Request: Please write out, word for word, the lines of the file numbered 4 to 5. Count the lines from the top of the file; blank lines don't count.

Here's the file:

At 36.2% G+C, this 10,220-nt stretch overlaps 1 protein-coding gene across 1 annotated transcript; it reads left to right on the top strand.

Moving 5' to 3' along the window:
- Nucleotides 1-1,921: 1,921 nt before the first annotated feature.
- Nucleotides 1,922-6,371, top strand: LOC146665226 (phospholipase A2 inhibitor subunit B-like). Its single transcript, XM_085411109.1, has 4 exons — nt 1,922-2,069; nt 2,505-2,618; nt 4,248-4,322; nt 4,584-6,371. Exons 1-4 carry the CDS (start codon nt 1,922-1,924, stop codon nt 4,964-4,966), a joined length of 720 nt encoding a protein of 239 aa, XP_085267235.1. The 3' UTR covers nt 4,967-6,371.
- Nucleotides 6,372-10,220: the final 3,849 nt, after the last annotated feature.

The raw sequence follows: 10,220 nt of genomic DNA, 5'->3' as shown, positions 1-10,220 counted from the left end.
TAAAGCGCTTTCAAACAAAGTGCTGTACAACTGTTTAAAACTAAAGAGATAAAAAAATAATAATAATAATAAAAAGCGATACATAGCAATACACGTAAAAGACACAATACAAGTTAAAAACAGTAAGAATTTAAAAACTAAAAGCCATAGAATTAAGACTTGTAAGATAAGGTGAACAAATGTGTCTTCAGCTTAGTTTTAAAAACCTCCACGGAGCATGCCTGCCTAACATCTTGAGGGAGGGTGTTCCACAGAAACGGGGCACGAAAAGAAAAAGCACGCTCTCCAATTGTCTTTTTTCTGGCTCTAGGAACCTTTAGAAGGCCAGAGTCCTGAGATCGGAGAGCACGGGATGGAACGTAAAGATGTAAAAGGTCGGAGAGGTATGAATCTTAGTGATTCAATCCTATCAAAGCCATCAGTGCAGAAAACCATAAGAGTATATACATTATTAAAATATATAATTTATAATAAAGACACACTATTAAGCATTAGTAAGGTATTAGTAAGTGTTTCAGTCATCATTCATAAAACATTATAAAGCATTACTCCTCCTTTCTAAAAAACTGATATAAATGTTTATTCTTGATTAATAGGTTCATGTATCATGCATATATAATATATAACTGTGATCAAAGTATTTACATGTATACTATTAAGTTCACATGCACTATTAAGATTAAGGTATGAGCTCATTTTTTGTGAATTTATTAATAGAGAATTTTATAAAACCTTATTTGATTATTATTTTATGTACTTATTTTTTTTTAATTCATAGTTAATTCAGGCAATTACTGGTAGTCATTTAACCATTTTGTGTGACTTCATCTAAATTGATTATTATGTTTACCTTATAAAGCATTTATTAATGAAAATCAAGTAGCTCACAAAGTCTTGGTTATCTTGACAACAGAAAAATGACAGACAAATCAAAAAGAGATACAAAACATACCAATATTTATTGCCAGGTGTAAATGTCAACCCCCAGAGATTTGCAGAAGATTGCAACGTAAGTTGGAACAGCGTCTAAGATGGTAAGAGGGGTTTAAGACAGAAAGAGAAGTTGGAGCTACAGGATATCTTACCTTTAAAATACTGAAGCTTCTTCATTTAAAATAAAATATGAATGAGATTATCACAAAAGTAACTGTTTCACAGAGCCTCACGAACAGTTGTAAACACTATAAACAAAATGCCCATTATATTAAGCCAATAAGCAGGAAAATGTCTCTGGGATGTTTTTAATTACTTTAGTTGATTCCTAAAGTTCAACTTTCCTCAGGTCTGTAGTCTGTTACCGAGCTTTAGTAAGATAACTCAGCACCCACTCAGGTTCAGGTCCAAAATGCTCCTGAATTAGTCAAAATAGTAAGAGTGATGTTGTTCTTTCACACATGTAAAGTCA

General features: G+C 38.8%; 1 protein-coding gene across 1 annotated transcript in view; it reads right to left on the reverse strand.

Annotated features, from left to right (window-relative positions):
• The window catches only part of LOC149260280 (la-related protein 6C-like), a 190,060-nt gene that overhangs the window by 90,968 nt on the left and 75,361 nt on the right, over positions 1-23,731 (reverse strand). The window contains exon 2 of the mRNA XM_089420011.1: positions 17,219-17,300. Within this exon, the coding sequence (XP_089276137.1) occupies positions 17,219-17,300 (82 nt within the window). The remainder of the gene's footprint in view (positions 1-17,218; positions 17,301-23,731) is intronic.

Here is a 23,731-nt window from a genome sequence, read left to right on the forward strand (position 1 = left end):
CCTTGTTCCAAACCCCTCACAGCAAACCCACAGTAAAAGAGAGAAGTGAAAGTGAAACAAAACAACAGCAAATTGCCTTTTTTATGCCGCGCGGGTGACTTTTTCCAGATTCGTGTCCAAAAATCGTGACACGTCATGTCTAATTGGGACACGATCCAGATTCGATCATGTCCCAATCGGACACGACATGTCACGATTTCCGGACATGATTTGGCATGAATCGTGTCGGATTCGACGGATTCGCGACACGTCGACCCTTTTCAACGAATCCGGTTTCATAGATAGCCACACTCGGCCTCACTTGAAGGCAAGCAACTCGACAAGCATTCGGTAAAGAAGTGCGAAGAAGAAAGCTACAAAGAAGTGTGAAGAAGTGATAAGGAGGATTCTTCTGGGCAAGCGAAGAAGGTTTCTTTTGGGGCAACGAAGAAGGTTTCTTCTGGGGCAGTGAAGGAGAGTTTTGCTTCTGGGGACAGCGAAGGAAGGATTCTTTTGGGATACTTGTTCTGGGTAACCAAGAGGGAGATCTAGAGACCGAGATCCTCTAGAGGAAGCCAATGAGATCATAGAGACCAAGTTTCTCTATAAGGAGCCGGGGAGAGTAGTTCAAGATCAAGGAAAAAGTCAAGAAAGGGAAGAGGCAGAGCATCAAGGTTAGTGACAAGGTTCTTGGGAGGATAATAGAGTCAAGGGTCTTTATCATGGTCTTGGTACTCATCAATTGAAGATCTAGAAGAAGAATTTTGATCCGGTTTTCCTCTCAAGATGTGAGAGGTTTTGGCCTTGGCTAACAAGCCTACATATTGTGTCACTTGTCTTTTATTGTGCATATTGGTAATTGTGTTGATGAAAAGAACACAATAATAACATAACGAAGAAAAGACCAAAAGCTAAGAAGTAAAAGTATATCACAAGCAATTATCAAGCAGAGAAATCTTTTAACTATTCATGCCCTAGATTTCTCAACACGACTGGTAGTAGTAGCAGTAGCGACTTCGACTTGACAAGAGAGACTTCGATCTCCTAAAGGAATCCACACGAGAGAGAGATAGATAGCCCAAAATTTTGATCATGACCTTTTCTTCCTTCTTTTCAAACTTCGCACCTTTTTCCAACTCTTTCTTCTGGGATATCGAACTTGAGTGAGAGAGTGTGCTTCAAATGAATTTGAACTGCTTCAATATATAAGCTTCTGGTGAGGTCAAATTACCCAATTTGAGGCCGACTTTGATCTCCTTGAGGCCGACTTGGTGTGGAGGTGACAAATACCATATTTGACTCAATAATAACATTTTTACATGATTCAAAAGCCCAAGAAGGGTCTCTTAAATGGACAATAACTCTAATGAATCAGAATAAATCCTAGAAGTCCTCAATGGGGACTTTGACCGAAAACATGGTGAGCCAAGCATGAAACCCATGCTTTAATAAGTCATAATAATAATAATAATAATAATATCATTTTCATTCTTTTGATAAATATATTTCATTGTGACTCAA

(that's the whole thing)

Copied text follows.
- Nucleotides 1,922-6,371, top strand: LOC146665226 (phospholipase A2 inhibitor subunit B-like). Its single transcript, XM_085411109.1, has 4 exons — nt 1,922-2,069; nt 2,505-2,618; nt 4,248-4,322; nt 4,584-6,371. Exons 1-4 carry the CDS (start codon nt 1,922-1,924, stop codon nt 4,964-4,966), a joined length of 720 nt encoding a protein of 239 aa, XP_085267235.1. The 3' UTR covers nt 4,967-6,371.
- Nucleotides 6,372-10,220: the final 3,849 nt, after the last annotated feature.